Google's operating system has been on the rise recently, with new hardware debuting on a regular basis, and seemingly endless updates to the platform. Despite a few speed bumps, such as the charger issues on the HP 11, it's a mostly solid operating system, though you shouldn't expect the expandability found with Windows.
In addition, it seems to be doing fairly well in terms of sales. Amazon for example mentioned that two of the three best-selling notebooks during the US holiday season were Chromebooks (one from Acer, one from Samsung).
If you use the Chrome browser then you're probably aware of the multiple versions, beginning with "stable" which most customers use, then ranging back into increasingly more cutting edge builds up to Chrome Canary, the most up to date version of Google Chrome if you do not count Chromium as well.
It's always been possible to switch a Chrome OS-based laptop to the beta channel of the operating system, but you can actually get Canary as well. There are a few steps to follow in order to do this, and it is usually not something that you should recommend to casual users, but if you don't mind life on the cutting edge, then follow these instructions.
First you'll need to put your notebook into Developer Mode, a process that varies by device. I am using an HP Chromebook 11, but there are instructions for most devices here. This isn't for the beginner, so if you don't feel comfortable then, by all means, stop right here.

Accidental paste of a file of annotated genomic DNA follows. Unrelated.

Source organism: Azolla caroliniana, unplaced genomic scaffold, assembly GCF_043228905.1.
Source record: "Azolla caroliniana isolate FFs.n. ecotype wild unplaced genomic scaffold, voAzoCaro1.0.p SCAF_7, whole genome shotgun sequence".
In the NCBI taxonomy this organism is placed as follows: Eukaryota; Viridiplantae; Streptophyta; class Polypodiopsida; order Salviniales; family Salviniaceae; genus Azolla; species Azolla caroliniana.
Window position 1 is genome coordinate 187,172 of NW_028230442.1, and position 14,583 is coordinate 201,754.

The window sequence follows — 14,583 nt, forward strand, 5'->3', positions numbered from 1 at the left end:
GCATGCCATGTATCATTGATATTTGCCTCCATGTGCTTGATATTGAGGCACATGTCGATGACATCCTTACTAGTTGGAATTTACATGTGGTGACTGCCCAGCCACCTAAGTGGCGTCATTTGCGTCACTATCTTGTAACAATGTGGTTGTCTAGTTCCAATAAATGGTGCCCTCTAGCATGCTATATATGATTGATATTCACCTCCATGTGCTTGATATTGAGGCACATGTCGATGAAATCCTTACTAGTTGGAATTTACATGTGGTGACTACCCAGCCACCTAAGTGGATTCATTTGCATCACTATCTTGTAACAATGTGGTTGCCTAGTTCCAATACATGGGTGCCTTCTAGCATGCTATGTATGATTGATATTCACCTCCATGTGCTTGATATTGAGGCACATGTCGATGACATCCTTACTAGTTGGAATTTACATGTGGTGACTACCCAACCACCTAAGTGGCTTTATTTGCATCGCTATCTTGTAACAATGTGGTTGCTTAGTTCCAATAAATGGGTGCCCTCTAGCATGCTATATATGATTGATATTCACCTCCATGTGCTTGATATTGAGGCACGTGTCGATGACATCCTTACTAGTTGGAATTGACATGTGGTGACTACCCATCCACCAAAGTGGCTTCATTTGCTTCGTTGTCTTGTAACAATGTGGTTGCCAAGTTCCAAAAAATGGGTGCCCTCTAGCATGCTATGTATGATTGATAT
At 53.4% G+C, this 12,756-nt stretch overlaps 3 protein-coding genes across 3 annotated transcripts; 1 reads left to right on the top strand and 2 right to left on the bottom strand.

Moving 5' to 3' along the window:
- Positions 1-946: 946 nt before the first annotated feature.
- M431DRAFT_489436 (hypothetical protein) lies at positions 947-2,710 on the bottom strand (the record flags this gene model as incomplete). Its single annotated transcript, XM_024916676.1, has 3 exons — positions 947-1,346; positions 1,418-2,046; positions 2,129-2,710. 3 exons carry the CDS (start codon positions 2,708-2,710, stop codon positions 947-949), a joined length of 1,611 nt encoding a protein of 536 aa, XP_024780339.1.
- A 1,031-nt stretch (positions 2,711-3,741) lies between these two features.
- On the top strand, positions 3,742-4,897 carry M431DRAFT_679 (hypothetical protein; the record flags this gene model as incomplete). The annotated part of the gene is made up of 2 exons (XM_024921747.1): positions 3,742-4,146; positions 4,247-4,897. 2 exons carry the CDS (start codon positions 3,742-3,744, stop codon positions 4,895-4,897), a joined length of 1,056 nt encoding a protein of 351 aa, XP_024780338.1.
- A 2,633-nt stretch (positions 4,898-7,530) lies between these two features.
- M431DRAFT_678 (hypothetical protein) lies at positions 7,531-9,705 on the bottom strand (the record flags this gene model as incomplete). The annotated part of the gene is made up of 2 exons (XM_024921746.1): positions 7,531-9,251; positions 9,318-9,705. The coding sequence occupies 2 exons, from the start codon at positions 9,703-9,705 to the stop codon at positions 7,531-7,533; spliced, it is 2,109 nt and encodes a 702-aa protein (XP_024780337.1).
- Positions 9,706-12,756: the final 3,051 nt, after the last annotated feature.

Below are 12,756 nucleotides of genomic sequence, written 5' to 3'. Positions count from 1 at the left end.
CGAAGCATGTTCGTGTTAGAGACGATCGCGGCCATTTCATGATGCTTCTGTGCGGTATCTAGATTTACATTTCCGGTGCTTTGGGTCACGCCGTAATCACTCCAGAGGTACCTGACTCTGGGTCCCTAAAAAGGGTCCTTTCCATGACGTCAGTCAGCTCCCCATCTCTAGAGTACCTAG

For HP's Chromebook 11, you first need to enter Recovery mode by holding down ESC and Refresh, and poking the Power button.
When the Recovery Mode screen comes up, you need to press Ctrl-D. That's not all though, and it is best to read the full guide on the Chromium website.
Once you have achieved Developer Mode, then you still have work ahead, but it's a bit less scary from here on. Start off by pressing Ctrl+Alt+T to open the command prompt -- it looks mostly like it does in Windows, though it's in a browser tab, which feels a bit strange. Ignore the warning messages.
Type "shell" and hit enter, then follow it with "sudo su" to gain root access to the device. Now there are just two more entries to make, which you'll find below. Be sure to enter the text carefully.
Once all of this is completed, you can reboot the Chromebook, and you'll enter Canary mode. If you change your mind, then you can always go back -- just follow these instructions.
Thanks to Chrome Story for the tip.
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Ghacks is a technology news blog that was founded in 2005 by Martin Brinkmann. It has since then become one of the most popular tech news sites on the Internet with five authors and regular contributions from freelance writers.